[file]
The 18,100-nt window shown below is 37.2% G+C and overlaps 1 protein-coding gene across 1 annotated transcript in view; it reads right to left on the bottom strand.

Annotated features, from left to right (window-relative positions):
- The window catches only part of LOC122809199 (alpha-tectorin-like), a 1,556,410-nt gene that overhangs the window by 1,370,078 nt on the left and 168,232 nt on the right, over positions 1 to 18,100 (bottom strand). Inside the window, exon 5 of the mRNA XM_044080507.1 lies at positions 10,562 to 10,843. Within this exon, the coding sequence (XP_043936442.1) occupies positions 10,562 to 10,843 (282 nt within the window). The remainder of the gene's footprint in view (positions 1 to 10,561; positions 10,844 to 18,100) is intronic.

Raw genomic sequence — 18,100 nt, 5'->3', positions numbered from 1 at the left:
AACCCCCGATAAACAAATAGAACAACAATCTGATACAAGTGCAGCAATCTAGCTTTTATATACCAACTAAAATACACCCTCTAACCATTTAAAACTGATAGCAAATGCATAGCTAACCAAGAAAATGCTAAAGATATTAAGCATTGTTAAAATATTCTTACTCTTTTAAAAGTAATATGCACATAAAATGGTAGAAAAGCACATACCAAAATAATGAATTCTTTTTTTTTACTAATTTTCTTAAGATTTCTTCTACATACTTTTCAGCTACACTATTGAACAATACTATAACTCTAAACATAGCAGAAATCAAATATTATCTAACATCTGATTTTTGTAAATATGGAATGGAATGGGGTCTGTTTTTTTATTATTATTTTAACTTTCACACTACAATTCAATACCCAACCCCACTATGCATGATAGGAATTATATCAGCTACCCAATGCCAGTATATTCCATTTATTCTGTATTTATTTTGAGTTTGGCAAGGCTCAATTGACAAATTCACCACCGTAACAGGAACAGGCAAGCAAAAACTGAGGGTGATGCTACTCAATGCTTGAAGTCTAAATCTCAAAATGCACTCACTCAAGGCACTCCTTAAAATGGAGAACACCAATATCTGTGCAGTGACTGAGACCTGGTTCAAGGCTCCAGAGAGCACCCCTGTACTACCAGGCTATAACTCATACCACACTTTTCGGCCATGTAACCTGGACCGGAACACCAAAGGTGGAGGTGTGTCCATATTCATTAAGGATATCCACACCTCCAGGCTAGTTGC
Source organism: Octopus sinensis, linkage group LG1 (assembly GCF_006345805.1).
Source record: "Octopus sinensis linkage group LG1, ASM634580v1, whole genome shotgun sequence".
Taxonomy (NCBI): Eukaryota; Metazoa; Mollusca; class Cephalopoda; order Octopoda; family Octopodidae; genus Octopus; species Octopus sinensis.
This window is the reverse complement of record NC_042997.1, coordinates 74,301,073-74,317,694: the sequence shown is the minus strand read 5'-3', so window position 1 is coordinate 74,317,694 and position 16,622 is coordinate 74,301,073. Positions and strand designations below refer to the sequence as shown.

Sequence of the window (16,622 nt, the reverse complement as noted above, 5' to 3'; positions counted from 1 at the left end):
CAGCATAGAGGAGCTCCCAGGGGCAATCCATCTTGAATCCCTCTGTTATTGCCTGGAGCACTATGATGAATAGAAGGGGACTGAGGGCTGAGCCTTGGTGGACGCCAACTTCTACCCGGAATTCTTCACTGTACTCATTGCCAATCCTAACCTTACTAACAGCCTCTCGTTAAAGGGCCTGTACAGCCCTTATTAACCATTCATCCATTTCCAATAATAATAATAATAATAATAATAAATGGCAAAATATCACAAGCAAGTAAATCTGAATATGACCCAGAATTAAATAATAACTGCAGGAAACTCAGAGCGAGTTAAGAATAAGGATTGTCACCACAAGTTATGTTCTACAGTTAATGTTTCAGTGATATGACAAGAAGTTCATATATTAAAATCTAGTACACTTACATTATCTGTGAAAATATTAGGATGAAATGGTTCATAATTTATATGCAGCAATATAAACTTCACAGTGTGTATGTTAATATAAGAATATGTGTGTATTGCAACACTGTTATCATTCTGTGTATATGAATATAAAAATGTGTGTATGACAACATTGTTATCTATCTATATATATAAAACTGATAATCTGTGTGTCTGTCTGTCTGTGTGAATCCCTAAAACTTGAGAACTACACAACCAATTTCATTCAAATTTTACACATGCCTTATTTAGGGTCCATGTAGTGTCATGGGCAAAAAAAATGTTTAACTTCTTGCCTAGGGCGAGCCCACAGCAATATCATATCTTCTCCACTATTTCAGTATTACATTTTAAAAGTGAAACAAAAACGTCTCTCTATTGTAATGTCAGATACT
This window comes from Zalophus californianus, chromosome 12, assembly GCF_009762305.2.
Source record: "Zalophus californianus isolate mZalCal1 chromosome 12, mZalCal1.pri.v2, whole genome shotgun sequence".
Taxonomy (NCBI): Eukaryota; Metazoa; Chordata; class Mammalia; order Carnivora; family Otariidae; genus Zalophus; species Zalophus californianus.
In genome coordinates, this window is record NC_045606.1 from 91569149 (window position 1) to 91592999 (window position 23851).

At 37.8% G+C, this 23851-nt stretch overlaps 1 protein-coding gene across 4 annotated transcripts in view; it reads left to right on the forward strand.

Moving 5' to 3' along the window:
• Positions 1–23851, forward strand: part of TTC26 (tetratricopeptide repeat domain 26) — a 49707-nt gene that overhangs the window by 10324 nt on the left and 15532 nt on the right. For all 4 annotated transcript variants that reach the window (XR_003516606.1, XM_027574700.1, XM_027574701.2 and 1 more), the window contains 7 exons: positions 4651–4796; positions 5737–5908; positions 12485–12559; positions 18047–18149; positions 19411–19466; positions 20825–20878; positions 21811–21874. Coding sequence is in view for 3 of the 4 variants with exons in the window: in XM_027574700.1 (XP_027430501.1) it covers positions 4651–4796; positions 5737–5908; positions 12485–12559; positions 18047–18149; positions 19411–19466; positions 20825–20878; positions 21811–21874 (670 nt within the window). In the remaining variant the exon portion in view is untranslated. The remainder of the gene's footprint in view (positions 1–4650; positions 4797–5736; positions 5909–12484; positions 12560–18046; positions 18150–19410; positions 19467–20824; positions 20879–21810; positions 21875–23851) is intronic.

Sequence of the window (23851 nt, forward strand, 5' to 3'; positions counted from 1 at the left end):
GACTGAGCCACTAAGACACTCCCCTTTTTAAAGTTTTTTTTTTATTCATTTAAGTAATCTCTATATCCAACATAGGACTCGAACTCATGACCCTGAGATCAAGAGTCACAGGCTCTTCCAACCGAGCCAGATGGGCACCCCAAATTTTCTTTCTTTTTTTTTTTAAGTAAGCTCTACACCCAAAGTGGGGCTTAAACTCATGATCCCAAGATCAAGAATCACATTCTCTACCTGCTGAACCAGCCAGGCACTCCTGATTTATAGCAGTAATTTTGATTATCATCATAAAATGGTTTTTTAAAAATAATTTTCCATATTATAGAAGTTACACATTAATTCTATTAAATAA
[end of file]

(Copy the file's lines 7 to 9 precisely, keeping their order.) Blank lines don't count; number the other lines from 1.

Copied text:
Source record: "Octopus sinensis linkage group LG1, ASM634580v1, whole genome shotgun sequence".
Taxonomy (NCBI): Eukaryota; Metazoa; Mollusca; class Cephalopoda; order Octopoda; family Octopodidae; genus Octopus; species Octopus sinensis.
This window is the reverse complement of record NC_042997.1, coordinates 74,301,073-74,317,694: the sequence shown is the minus strand read 5'-3', so window position 1 is coordinate 74,317,694 and position 16,622 is coordinate 74,301,073. Positions and strand designations below refer to the sequence as shown.